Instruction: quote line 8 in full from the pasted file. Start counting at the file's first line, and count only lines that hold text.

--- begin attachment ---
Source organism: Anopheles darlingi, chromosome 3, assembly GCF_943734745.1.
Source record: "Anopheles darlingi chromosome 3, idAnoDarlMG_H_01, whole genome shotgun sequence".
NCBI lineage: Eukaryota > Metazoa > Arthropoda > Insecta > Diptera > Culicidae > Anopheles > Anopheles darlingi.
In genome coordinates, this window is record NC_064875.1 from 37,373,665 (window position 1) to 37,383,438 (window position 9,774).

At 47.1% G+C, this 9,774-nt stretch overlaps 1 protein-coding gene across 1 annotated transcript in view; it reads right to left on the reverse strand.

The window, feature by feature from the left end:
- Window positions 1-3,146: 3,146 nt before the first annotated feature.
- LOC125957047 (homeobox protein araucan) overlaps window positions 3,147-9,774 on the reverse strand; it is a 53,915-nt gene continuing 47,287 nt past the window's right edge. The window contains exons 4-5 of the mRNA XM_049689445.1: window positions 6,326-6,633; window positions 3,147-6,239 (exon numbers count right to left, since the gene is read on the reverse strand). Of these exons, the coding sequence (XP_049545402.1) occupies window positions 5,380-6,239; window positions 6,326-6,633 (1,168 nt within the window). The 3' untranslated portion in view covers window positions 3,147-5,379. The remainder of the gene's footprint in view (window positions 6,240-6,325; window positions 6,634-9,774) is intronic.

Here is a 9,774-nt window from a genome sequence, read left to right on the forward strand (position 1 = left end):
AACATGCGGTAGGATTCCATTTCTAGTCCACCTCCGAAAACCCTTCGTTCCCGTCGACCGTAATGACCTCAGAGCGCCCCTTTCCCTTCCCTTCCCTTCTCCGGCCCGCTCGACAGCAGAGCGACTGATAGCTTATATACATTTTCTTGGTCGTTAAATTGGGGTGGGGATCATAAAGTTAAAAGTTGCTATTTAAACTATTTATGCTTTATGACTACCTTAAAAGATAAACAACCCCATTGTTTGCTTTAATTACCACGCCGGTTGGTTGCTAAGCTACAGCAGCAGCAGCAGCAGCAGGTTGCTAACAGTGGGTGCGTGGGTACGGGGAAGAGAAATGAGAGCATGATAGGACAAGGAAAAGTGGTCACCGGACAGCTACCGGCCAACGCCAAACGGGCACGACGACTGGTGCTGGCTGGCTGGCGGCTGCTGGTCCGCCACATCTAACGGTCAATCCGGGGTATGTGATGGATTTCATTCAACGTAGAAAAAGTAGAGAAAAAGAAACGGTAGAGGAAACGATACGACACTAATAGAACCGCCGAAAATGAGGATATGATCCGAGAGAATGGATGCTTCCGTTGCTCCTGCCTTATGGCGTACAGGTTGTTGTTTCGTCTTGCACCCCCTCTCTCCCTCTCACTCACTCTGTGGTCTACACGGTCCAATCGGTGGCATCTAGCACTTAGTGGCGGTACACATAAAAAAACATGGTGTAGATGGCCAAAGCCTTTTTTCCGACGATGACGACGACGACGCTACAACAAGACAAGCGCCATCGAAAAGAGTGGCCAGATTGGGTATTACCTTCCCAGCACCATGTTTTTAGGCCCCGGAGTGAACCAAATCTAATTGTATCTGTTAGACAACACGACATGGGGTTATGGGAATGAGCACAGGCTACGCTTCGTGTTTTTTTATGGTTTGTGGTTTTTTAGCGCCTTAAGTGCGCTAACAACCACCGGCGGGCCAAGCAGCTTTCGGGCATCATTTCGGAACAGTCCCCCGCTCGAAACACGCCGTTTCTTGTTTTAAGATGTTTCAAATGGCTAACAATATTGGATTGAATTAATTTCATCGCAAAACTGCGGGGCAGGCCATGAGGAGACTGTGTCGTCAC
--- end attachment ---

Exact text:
- LOC125957047 (homeobox protein araucan) overlaps window positions 3,147-9,774 on the reverse strand; it is a 53,915-nt gene continuing 47,287 nt past the window's right edge. The window contains exons 4-5 of the mRNA XM_049689445.1: window positions 6,326-6,633; window positions 3,147-6,239 (exon numbers count right to left, since the gene is read on the reverse strand). Of these exons, the coding sequence (XP_049545402.1) occupies window positions 5,380-6,239; window positions 6,326-6,633 (1,168 nt within the window). The 3' untranslated portion in view covers window positions 3,147-5,379. The remainder of the gene's footprint in view (window positions 6,240-6,325; window positions 6,634-9,774) is intronic.